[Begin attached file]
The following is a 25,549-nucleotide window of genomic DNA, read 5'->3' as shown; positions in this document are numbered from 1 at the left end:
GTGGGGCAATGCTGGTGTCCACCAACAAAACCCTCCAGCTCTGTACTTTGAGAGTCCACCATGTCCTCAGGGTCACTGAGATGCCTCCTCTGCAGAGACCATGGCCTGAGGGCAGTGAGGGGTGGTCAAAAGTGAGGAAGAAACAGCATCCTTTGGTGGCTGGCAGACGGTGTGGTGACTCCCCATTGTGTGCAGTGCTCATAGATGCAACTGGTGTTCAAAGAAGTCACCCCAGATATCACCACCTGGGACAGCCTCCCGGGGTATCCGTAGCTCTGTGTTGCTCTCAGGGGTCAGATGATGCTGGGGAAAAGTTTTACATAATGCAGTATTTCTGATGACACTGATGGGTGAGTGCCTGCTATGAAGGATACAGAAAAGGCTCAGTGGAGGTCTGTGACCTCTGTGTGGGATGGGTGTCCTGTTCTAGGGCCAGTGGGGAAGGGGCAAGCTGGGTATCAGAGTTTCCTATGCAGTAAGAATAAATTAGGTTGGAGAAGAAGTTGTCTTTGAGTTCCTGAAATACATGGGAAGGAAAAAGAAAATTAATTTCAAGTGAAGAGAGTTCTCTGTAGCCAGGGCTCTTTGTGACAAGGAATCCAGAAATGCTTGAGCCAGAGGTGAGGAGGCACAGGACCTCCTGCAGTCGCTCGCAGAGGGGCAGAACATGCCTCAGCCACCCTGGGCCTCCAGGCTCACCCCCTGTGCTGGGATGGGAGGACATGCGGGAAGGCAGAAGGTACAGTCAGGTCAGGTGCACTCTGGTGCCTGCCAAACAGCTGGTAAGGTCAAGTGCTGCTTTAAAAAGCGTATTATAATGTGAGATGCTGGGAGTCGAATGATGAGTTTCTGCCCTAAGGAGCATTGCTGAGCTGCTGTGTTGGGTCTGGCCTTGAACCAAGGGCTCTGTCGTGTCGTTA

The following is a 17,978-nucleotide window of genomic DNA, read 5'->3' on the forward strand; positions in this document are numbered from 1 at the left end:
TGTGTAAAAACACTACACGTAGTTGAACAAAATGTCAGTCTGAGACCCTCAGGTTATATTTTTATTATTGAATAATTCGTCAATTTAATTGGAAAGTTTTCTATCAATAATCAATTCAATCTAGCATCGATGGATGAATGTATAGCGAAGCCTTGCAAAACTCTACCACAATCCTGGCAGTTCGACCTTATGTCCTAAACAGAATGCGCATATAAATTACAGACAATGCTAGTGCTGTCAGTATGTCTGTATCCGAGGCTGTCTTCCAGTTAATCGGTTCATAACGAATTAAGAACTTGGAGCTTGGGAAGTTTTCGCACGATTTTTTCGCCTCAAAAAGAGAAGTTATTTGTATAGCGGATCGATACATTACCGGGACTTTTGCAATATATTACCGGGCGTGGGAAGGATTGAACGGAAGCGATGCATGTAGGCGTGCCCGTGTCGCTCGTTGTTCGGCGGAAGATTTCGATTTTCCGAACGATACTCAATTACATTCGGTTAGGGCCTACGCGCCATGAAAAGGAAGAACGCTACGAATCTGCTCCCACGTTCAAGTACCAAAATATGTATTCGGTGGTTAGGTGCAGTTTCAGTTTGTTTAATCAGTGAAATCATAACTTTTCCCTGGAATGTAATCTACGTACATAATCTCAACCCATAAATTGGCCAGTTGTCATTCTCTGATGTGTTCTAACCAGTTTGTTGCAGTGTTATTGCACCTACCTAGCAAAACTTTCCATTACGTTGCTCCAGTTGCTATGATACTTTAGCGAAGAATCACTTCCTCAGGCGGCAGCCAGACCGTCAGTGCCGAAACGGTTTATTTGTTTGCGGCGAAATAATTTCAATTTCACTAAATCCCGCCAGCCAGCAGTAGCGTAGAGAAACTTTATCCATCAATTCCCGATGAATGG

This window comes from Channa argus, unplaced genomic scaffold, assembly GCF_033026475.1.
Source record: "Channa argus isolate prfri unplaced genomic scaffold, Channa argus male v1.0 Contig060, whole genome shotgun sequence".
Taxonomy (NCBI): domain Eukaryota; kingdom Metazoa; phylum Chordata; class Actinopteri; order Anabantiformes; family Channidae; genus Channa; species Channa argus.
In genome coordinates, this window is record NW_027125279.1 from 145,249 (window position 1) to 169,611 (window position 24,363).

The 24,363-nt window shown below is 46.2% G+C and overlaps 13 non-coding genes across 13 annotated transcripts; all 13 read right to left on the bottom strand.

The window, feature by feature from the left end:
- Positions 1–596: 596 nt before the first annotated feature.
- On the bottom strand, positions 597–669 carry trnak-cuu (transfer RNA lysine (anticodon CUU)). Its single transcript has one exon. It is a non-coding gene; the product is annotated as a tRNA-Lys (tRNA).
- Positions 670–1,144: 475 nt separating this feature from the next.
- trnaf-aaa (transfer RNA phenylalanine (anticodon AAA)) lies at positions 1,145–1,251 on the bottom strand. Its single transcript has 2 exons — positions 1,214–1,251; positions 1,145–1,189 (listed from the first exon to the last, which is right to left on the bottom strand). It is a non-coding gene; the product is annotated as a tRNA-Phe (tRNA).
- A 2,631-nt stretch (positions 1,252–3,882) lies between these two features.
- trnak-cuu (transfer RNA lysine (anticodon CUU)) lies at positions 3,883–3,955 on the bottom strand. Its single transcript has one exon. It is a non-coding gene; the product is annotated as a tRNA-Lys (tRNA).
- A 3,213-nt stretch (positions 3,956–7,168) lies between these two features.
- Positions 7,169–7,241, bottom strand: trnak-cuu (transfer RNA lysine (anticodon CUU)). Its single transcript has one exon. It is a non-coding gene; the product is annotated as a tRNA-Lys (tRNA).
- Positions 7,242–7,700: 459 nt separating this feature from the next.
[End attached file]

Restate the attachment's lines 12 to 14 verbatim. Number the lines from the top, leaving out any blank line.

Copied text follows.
- On the bottom strand, positions 597–669 carry trnak-cuu (transfer RNA lysine (anticodon CUU)). Its single transcript has one exon. It is a non-coding gene; the product is annotated as a tRNA-Lys (tRNA).
- Positions 670–1,144: 475 nt separating this feature from the next.
- trnaf-aaa (transfer RNA phenylalanine (anticodon AAA)) lies at positions 1,145–1,251 on the bottom strand. Its single transcript has 2 exons — positions 1,214–1,251; positions 1,145–1,189 (listed from the first exon to the last, which is right to left on the bottom strand). It is a non-coding gene; the product is annotated as a tRNA-Phe (tRNA).